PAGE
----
“That’s all,” he added.
The comment, published on Saturday, comes after Piers was prompted by YouTube pranksters Josh Pieters and Archie Manners to accept £ 10,000 in cash (which was then exchanged for Monopoly money) on condition that he cease to criticize the AstraZeneca vaccine.
Corbyn, who was later asked by a reporter if he was “naive” to accept wonga, agreed and said “yes, he is.”
“In public, of course, people often donate money, but not large amounts… It was a large amount, but they said they had a lot of money and they wanted to help and be anonymous. .
“So I took it perhaps naively thinking that everything would be safe,” he admitted.
In the video posted to their shared YouTube channel, which has more than 1.4 million subscribers, Pieters and Manners said that in order to film and prank Corbyn legally, they had to invest in AstraZeneca and buy shares in the company. for £ 100.
When the couple met Piers, Pieters pretended to agree with his conspiratorial views, showing him the £ 10,000 in cash and saying it was a ‘declaration of intent’.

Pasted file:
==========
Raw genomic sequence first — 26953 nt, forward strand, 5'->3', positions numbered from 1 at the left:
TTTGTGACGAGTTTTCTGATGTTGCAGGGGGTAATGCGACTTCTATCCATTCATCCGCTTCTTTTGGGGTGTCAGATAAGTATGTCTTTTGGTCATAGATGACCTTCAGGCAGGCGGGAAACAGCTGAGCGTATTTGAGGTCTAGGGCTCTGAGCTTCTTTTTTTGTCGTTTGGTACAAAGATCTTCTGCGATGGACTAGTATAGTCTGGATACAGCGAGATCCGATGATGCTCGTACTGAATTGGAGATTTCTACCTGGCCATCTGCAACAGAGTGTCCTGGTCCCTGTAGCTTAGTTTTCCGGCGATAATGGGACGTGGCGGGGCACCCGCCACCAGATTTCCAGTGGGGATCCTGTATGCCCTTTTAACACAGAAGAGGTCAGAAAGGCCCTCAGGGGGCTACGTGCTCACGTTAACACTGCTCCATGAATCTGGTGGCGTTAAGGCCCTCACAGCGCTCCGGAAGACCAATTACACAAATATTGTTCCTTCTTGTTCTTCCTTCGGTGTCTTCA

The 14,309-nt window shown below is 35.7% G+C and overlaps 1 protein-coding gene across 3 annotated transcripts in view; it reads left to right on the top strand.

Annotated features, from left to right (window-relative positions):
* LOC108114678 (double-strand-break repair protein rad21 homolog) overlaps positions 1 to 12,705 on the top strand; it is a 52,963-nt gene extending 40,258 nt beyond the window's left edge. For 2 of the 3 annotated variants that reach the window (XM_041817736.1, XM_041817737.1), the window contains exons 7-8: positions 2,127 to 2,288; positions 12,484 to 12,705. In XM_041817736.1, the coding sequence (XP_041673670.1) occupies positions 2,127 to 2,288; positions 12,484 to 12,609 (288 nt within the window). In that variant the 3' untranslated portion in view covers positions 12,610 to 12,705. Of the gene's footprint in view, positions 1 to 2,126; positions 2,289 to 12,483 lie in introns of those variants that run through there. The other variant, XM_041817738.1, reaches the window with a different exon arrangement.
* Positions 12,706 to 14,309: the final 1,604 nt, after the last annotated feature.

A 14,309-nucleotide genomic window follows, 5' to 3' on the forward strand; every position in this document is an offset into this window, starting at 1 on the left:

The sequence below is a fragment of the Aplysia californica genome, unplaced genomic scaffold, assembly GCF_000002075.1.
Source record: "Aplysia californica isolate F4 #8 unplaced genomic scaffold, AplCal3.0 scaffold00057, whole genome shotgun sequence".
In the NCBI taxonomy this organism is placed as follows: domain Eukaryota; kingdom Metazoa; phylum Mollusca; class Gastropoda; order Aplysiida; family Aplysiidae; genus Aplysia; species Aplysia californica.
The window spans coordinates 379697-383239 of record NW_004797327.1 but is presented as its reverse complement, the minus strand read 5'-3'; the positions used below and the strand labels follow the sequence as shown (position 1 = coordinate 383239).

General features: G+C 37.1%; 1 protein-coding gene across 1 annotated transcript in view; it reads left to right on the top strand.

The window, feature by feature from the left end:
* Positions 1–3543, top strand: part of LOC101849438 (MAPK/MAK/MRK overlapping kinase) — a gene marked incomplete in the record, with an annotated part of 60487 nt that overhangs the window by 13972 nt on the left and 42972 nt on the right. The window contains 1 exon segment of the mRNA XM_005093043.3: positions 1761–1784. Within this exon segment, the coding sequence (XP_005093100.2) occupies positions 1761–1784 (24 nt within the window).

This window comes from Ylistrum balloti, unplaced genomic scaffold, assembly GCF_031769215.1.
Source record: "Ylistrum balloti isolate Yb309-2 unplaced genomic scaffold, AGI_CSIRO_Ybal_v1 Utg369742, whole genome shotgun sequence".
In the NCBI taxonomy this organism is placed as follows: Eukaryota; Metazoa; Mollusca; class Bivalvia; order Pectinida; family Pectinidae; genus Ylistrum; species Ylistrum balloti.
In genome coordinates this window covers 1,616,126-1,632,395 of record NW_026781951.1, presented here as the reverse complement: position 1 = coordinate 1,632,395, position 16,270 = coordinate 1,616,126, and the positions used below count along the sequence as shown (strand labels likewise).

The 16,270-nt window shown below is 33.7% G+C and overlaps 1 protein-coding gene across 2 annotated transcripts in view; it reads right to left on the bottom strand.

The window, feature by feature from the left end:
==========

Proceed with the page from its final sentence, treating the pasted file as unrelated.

“We would be delighted to continue funding you,” he said.
Corbyn replied: “This is great! As long as I can accept it without pushing for policy changes or anything of what I’m doing.
Manners added, “We’re not asking for a policy change or anything, but if there is anything that could be done to focus a bit on Pfizer or Moderna… that would be a helpful thing. “
In a voiceover, Pieters claimed that Piers “had started noticing the benefits of the AstraZeneca vaccine”.
Mr Corbyn could later be heard saying in the video: ‘If people ask where this is from, I’ll say he’s … a businessman who runs restaurants. “
Following Tommy’s intervention, people reminded the nephew that “every family has one”:
Still, embarrassing enough to get roasted on Twitter by your own nephew.